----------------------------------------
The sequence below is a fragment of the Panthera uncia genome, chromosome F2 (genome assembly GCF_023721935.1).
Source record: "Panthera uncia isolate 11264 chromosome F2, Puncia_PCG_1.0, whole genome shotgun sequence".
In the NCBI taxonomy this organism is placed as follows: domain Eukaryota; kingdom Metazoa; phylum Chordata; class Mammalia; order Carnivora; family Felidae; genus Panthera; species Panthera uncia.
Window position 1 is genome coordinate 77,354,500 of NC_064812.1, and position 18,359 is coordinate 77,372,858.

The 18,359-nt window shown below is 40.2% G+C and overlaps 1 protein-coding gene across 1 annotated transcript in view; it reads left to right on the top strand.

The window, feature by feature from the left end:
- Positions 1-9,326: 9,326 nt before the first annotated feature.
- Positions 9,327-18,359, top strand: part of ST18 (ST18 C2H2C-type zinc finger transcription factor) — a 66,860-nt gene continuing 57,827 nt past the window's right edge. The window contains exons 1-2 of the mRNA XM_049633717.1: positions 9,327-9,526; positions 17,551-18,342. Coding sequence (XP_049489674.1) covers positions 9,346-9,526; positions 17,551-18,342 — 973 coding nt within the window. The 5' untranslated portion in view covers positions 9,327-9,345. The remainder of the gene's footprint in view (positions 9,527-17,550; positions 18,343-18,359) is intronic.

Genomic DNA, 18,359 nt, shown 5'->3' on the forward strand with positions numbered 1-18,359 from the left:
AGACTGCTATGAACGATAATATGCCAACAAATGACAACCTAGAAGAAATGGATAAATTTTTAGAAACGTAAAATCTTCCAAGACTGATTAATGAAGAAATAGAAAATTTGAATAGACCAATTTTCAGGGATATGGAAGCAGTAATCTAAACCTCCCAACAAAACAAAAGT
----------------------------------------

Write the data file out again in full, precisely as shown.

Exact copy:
The sequence below is a fragment of the Panthera uncia genome, chromosome F2 (genome assembly GCF_023721935.1).
Source record: "Panthera uncia isolate 11264 chromosome F2, Puncia_PCG_1.0, whole genome shotgun sequence".
In the NCBI taxonomy this organism is placed as follows: domain Eukaryota; kingdom Metazoa; phylum Chordata; class Mammalia; order Carnivora; family Felidae; genus Panthera; species Panthera uncia.
Window position 1 is genome coordinate 77,354,500 of NC_064812.1, and position 18,359 is coordinate 77,372,858.

The 18,359-nt window shown below is 40.2% G+C and overlaps 1 protein-coding gene across 1 annotated transcript in view; it reads left to right on the top strand.

The window, feature by feature from the left end:
- Positions 1-9,326: 9,326 nt before the first annotated feature.
- Positions 9,327-18,359, top strand: part of ST18 (ST18 C2H2C-type zinc finger transcription factor) — a 66,860-nt gene continuing 57,827 nt past the window's right edge. The window contains exons 1-2 of the mRNA XM_049633717.1: positions 9,327-9,526; positions 17,551-18,342. Coding sequence (XP_049489674.1) covers positions 9,346-9,526; positions 17,551-18,342 — 973 coding nt within the window. The 5' untranslated portion in view covers positions 9,327-9,345. The remainder of the gene's footprint in view (positions 9,527-17,550; positions 18,343-18,359) is intronic.

Genomic DNA, 18,359 nt, shown 5'->3' on the forward strand with positions numbered 1-18,359 from the left:
AGACTGCTATGAACGATAATATGCCAACAAATGACAACCTAGAAGAAATGGATAAATTTTTAGAAACGTAAAATCTTCCAAGACTGATTAATGAAGAAATAGAAAATTTGAATAGACCAATTTTCAGGGATATGGAAGCAGTAATCTAAACCTCCCAACAAAACAAAAGT